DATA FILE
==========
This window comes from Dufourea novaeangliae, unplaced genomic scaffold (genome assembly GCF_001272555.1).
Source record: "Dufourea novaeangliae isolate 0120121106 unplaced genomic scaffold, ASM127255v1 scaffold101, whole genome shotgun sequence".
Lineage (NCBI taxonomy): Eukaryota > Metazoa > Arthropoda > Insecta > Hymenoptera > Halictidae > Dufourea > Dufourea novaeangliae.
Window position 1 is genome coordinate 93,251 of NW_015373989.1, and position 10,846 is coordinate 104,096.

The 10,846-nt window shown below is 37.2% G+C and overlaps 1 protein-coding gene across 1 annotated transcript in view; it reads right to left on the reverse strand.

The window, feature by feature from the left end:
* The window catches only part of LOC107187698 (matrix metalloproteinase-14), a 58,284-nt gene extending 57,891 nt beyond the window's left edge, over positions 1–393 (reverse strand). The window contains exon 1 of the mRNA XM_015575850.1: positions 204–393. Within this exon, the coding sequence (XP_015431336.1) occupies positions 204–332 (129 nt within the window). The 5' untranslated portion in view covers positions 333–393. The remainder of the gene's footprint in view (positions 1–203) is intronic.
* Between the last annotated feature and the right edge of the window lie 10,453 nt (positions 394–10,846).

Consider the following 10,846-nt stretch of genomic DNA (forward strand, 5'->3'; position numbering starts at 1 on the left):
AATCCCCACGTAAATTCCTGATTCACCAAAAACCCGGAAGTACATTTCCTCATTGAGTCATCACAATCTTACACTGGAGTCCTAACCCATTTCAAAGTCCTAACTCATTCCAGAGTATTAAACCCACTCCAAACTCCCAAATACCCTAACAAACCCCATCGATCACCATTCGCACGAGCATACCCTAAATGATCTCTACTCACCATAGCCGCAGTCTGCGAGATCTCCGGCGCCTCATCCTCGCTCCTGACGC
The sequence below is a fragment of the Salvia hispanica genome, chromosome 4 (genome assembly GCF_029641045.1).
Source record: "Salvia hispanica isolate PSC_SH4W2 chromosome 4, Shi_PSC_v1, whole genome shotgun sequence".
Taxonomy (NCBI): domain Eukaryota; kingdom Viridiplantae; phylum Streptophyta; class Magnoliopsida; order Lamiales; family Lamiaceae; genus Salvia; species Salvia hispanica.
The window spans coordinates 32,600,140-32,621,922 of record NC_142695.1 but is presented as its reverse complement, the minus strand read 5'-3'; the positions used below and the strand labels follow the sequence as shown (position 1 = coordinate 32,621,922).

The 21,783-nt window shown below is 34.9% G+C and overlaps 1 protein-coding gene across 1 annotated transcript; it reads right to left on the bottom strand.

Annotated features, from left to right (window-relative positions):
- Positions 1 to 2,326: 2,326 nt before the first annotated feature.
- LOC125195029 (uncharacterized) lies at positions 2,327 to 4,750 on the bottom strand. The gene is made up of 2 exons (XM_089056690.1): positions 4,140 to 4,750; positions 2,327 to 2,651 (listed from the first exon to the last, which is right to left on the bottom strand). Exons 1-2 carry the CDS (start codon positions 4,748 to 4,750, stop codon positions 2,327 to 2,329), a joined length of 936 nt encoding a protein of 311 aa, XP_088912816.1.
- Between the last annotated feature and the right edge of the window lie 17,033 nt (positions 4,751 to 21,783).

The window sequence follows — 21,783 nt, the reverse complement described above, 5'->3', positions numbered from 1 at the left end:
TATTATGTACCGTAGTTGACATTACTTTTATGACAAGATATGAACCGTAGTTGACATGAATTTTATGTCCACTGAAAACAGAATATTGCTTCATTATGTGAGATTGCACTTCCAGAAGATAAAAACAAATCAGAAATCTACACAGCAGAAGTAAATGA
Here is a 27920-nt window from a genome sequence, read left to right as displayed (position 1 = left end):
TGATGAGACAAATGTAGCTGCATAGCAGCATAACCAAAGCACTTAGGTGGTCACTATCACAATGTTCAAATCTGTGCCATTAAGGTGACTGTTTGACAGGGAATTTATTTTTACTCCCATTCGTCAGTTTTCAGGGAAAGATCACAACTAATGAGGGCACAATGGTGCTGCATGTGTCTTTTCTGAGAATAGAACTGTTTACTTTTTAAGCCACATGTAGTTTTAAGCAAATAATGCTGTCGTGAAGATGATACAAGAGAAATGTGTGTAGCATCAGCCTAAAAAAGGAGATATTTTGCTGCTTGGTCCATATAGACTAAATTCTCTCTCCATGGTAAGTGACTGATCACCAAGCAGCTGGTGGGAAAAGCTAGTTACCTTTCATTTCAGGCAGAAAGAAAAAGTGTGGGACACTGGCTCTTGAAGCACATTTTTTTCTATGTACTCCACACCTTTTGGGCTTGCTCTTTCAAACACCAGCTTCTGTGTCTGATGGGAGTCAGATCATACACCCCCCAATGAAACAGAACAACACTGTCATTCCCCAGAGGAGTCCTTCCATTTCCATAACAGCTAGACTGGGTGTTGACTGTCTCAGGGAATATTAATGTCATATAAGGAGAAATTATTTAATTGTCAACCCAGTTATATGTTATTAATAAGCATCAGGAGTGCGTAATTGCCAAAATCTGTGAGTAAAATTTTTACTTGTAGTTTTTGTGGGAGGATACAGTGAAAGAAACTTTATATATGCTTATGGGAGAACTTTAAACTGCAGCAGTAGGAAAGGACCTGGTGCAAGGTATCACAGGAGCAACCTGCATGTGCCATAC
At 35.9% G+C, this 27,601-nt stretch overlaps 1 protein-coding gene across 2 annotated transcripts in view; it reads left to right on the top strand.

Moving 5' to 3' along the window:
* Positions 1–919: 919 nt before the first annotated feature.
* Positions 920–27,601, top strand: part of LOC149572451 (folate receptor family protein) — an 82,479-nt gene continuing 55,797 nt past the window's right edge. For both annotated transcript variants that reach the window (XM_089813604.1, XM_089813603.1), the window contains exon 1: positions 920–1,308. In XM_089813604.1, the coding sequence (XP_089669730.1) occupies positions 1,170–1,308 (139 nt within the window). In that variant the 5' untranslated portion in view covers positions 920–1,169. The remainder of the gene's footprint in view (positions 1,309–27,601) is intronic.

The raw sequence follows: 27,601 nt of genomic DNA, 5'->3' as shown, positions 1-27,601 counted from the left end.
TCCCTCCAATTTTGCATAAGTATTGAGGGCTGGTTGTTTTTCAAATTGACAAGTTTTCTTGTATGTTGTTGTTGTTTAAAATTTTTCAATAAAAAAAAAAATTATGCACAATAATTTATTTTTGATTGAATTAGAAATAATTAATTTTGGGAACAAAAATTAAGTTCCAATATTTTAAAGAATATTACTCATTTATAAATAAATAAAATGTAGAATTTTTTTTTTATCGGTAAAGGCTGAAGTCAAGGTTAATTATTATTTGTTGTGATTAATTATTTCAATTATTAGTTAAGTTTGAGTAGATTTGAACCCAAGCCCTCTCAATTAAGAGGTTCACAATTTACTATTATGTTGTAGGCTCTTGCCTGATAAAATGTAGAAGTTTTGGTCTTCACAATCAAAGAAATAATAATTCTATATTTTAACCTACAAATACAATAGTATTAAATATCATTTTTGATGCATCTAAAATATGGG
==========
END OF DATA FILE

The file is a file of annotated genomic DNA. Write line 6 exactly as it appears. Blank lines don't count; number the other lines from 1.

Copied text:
The window, feature by feature from the left end: